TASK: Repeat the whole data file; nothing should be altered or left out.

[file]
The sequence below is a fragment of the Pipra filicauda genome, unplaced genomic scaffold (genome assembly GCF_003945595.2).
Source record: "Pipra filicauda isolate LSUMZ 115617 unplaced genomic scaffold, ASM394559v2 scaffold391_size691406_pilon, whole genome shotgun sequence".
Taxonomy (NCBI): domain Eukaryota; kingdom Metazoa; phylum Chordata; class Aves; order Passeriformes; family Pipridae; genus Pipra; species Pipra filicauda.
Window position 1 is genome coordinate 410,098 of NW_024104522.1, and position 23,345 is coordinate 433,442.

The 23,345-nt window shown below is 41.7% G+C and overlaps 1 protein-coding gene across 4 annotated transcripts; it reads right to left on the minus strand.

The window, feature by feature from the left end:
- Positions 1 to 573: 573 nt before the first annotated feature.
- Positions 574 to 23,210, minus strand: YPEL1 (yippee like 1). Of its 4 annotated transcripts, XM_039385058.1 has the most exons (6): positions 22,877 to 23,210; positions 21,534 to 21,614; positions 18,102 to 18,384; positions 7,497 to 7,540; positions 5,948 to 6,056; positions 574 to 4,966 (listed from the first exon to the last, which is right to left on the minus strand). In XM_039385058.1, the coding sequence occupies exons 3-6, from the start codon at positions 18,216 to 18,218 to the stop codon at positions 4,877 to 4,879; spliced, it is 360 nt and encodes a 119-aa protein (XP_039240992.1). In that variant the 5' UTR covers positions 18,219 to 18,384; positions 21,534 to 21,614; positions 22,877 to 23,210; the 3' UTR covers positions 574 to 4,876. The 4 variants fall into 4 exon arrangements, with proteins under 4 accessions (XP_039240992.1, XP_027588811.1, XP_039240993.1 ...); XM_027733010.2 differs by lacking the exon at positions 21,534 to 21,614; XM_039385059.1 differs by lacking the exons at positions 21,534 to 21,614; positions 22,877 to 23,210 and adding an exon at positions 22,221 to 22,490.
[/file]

The sequence below is a fragment of the Pipra filicauda genome, unplaced genomic scaffold (genome assembly GCF_003945595.2).
Source record: "Pipra filicauda isolate LSUMZ 115617 unplaced genomic scaffold, ASM394559v2 scaffold391_size691406_pilon, whole genome shotgun sequence".
Taxonomy (NCBI): domain Eukaryota; kingdom Metazoa; phylum Chordata; class Aves; order Passeriformes; family Pipridae; genus Pipra; species Pipra filicauda.
Window position 1 is genome coordinate 410,098 of NW_024104522.1, and position 23,345 is coordinate 433,442.

The 23,345-nt window shown below is 41.7% G+C and overlaps 1 protein-coding gene across 4 annotated transcripts; it reads right to left on the minus strand.

The window, feature by feature from the left end:
- Positions 1 to 573: 573 nt before the first annotated feature.
- Positions 574 to 23,210, minus strand: YPEL1 (yippee like 1). Of its 4 annotated transcripts, XM_039385058.1 has the most exons (6): positions 22,877 to 23,210; positions 21,534 to 21,614; positions 18,102 to 18,384; positions 7,497 to 7,540; positions 5,948 to 6,056; positions 574 to 4,966 (listed from the first exon to the last, which is right to left on the minus strand). In XM_039385058.1, the coding sequence occupies exons 3-6, from the start codon at positions 18,216 to 18,218 to the stop codon at positions 4,877 to 4,879; spliced, it is 360 nt and encodes a 119-aa protein (XP_039240992.1). In that variant the 5' UTR covers positions 18,219 to 18,384; positions 21,534 to 21,614; positions 22,877 to 23,210; the 3' UTR covers positions 574 to 4,876. The 4 variants fall into 4 exon arrangements, with proteins under 4 accessions (XP_039240992.1, XP_027588811.1, XP_039240993.1 ...); XM_027733010.2 differs by lacking the exon at positions 21,534 to 21,614; XM_039385059.1 differs by lacking the exons at positions 21,534 to 21,614; positions 22,877 to 23,210 and adding an exon at positions 22,221 to 22,490.